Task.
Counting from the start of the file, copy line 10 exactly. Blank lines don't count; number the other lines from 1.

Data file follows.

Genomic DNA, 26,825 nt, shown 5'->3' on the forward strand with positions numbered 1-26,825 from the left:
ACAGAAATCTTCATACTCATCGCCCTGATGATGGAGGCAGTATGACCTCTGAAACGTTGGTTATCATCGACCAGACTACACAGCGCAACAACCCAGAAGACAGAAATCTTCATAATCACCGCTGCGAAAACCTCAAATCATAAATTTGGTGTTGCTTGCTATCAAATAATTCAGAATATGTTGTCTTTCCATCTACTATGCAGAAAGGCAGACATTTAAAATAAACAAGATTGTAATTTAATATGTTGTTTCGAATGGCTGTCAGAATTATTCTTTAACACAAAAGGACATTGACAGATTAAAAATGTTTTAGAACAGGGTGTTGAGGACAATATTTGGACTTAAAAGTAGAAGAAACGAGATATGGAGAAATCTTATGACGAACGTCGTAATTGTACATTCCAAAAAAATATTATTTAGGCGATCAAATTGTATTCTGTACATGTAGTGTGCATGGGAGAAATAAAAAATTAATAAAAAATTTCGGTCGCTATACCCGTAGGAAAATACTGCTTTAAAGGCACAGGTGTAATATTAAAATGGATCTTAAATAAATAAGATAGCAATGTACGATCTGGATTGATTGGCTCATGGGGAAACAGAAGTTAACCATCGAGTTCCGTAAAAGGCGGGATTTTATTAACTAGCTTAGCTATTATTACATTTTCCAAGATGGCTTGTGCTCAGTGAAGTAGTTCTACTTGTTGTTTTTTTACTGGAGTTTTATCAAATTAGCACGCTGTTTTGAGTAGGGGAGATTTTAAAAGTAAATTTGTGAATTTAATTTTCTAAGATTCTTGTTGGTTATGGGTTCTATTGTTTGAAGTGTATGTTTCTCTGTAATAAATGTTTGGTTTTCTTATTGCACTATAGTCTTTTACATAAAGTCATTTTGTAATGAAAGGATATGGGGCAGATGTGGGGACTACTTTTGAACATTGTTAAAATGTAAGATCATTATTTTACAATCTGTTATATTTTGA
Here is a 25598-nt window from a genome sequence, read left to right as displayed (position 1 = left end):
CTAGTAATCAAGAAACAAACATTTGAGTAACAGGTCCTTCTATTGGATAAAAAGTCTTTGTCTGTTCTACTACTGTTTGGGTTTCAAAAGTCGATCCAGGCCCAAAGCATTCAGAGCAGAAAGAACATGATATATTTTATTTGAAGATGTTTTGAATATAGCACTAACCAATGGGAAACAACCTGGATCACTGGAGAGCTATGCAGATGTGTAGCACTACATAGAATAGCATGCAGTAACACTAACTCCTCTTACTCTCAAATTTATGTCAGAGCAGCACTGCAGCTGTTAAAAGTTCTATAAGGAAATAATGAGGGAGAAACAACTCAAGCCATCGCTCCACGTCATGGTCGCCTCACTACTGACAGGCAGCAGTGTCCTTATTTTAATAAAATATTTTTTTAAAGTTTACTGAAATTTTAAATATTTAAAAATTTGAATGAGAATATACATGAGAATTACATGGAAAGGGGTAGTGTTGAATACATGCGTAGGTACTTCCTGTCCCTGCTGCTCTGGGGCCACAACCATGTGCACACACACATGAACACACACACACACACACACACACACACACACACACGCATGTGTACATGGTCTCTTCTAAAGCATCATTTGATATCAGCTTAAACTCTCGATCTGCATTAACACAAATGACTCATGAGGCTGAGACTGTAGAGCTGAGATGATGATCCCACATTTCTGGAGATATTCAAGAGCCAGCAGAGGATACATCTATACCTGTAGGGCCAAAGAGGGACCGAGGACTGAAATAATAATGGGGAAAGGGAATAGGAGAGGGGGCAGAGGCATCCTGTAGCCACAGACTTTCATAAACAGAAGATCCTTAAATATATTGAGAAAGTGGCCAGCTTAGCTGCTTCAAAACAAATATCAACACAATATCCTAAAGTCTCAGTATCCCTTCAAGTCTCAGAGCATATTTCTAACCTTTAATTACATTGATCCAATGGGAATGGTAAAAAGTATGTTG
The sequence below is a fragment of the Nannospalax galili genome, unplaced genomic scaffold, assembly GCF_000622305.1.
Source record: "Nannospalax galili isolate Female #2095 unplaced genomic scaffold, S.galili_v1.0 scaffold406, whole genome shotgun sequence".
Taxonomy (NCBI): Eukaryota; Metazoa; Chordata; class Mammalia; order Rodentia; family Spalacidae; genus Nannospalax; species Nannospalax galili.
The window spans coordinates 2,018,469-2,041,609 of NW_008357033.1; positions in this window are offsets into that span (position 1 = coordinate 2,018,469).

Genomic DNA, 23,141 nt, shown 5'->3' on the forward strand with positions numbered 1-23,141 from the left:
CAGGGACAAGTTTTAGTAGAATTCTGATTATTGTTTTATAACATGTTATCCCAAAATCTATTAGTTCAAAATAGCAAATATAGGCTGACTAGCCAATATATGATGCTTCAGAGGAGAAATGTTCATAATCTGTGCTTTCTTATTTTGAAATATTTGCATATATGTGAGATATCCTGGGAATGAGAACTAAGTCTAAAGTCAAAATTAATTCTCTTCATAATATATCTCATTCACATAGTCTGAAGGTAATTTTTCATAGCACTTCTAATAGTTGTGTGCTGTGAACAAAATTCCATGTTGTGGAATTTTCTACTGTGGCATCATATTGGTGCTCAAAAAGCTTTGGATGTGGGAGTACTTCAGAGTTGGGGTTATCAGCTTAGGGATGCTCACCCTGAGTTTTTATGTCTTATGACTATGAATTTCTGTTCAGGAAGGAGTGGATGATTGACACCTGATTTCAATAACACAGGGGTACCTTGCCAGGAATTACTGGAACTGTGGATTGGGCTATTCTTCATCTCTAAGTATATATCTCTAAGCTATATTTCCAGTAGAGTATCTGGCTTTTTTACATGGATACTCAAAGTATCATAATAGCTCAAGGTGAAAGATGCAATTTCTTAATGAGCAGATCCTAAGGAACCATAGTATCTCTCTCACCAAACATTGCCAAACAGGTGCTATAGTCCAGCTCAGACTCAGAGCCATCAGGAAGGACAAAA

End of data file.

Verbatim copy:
CAGGGACAAGTTTTAGTAGAATTCTGATTATTGTTTTATAACATGTTATCCCAAAATCTATTAGTTCAAAATAGCAAATATAGGCTGACTAGCCAATATATGATGCTTCAGAGGAGAAATGTTCATAATCTGTGCTTTCTTATTTTGAAATATTTGCATATATGTGAGATATCCTGGGAATGAGAACTAAGTCTAAAGTCAAAATTAATTCTCTTCATAATATATCTCATTCACATAGTCTGAAGGTAATTTTTCATAGCACTTCTAATAGTTGTGTGCTGTGAACAAAATTCCATGTTGTGGAATTTTCTACTGTGGCATCATATTGGTGCTCAAAAAGCTTTGGATGTGGGAGTACTTCAGAGTTGGGGTTATCAGCTTAGGGATGCTCACCCTGAGTTTTTATGTCTTATGACTATGAATTTCTGTTCAGGAAGGAGTGGATGATTGACACCTGATTTCAATAACACAGGGGTACCTTGCCAGGAATTACTGGAACTGTGGATTGGGCTATTCTTCATCTCTAAGTATATATCTCTAAGCTATATTTCCAGTAGAGTATCTGGCTTTTTTACATGGATACTCAAAGTATCATAATAGCTCAAGGTGAAAGATGCAATTTCTTAATGAGCAGATCCTAAGGAACCATAGTATCTCTCTCACCAAACATTGCCAAACAGGTGCTATAGTCCAGCTCAGACTCAGAGCCATCAGGAAGGACAAAA